By Lindsay Steele
The Catholic Messenger
CLINTON — Father John Stack smiled as he stood before the congregation at Jesus Christ, Prince of Peace Parish, taking note of seven scouts wearing badge-filled sashes. “One Eagle Scout is an extraordinary achievement, but we have seven we’d like to recognize,” he said at the beginning of Mass on Feb. 2.
Troop 1 scout leader Bob Milroy admitted it was an unusual feat; only 4 percent of Scouts BSA earn the highest attainable rank, he said. Over the past 13 years, 14 young men have achieved the rank of Eagle Scout. Seven of those men are from this year’s group.
Milroy attributed the young men’s dedication to good-old-fashioned FOMO, or fear of missing out. “They’re a close knit bunch,” he told The Catholic Messenger. “No one wanted to be the one not to get it!” “You’re not wrong,” replied Seth Empen, one of the new Eagle Scouts.
Requirements to achieve the Eagle Scout rank include earning 21 merit badges and leading a service project. The young men’s projects benefitted Prince of Peace and other Catholic and secular institutions in Clinton. Eli Eggers completed a landscaping project at the northern entrance of the church, Noah Eggers led the installation of a cement pad and fence at St. Irenaeus Cemetery, Seth Empen created a raised garden bed for the Sisters of St. Francis while Evan Empen refurbished a gazebo. Matthew Hardigan made a dumpster enclosure at the church, Jack Marlowe build benches for Clinton’s community garden and Kyle Kitteringham installed a bike rack at the Sawmill Museum.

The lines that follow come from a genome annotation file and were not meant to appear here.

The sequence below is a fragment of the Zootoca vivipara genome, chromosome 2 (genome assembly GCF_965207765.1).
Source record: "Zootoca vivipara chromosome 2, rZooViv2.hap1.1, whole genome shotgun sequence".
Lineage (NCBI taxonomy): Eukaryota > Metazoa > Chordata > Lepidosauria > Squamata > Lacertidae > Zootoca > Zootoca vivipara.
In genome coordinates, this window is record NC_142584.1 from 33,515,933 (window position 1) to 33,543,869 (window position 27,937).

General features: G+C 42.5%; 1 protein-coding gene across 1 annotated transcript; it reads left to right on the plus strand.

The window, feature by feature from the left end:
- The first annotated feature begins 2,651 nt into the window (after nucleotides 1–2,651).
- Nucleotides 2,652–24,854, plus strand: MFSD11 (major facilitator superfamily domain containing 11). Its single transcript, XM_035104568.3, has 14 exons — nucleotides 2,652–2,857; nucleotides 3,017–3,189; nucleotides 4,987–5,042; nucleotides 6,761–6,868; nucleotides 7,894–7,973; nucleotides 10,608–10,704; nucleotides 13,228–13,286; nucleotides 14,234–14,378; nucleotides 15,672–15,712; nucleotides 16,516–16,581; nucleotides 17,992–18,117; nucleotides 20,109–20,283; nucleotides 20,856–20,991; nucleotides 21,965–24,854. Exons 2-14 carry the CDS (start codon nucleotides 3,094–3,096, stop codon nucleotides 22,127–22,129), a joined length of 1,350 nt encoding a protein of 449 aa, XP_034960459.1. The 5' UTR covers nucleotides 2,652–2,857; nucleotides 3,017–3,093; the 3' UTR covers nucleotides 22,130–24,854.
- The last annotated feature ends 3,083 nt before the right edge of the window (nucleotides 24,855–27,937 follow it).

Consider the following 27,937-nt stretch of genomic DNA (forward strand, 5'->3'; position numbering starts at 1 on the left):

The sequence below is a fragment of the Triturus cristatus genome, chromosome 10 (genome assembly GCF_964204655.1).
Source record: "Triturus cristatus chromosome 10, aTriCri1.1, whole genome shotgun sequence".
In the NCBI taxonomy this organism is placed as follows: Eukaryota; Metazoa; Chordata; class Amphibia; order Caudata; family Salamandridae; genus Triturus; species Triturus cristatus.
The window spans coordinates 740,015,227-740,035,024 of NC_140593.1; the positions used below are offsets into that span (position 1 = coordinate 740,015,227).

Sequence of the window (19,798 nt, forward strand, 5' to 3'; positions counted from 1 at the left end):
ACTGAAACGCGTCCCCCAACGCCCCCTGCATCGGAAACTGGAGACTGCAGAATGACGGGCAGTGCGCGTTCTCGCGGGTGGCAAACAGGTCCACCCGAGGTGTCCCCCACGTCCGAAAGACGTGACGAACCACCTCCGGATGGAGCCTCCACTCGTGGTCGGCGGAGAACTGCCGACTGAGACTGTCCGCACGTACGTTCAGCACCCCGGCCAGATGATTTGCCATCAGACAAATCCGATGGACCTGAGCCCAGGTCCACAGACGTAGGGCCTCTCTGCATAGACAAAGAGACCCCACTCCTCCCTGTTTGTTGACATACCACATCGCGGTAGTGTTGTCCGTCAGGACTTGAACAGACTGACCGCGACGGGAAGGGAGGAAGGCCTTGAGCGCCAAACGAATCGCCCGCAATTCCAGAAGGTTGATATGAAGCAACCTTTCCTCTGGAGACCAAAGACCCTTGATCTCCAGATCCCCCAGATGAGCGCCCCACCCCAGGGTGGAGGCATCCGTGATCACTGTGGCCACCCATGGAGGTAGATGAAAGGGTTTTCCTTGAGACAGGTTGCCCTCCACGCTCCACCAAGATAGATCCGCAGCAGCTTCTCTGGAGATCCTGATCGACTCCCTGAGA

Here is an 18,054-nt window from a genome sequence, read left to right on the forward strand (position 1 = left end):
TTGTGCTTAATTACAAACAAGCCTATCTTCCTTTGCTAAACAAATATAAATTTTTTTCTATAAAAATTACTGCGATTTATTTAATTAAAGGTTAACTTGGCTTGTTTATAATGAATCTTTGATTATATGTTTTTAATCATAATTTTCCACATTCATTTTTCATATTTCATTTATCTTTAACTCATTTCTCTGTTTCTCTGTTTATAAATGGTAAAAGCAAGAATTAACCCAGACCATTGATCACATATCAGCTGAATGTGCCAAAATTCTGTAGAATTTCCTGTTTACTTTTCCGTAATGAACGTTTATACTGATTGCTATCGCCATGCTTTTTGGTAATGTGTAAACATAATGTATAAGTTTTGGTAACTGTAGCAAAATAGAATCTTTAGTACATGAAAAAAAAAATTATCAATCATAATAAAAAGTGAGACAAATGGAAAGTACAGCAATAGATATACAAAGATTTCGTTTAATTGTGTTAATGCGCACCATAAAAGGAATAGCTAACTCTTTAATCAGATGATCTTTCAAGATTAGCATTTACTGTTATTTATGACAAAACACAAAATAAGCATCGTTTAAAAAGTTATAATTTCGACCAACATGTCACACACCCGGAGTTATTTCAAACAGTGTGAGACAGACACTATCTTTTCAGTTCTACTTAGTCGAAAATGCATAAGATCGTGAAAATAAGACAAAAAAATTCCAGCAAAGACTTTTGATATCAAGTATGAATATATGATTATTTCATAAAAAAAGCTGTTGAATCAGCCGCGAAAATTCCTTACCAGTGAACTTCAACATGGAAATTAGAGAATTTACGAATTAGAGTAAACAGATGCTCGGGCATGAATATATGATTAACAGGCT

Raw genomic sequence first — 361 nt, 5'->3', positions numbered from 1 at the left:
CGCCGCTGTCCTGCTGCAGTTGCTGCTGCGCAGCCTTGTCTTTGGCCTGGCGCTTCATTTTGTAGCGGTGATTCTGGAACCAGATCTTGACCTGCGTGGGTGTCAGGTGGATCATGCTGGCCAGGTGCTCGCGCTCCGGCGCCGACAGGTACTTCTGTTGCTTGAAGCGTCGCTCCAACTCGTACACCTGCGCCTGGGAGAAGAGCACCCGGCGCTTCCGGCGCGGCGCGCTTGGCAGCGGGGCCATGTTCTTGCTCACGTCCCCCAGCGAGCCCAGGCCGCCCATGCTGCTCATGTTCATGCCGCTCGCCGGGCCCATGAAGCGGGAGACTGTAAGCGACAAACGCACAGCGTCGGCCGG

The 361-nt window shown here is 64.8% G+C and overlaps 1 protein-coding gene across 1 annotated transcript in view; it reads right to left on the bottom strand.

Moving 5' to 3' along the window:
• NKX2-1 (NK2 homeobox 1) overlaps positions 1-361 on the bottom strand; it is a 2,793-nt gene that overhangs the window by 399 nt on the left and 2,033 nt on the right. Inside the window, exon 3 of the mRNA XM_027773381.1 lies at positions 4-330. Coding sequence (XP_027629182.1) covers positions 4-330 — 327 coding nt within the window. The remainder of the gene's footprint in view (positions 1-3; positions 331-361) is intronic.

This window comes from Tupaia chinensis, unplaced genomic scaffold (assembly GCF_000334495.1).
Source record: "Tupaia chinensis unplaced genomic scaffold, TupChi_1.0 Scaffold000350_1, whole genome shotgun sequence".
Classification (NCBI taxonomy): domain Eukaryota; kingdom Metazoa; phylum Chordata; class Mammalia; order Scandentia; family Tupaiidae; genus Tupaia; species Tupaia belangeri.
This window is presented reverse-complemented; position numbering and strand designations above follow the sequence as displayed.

During Mass at the parish Feb. 2, Father Stack asked God to bless the Eagle Scouts. “May they always uphold the ideals of scouting and promote them in their lives. May they be examples of honesty, hard work and commitment to excellence as they demonstrate by words and actions those values which make our nation great.” Father Stack thanked God for “the opportunity to come together today to celebrate life and to celebrate our youth growing into adulthood.”
Father Stack also recognized Milroy and assistant scoutmaster Bart Vanderbleek for the 18 years they dedicated to the scouting program at Prince of Peace.
While the day was joyous for the young men and their families, it was also bittersweet. Milroy said Troop 1 will discontinue after this year due to lack of parental participation at the lower levels. When Milroy and Vanderbleek moved from Cub Scout leaders to Scouts BSA leaders, no one replaced them at the Cub Scout level, so the program folded. Now, there are no younger scouts to move into the older scout program.
Milroy said the program could not have continued as long as it did without the help of parent volunteers. Vanderbleek added, “They were always there to help.” The men are hopeful that in the future someone might step up to lead a new troop and recruit the minimum five scouts needed to form it.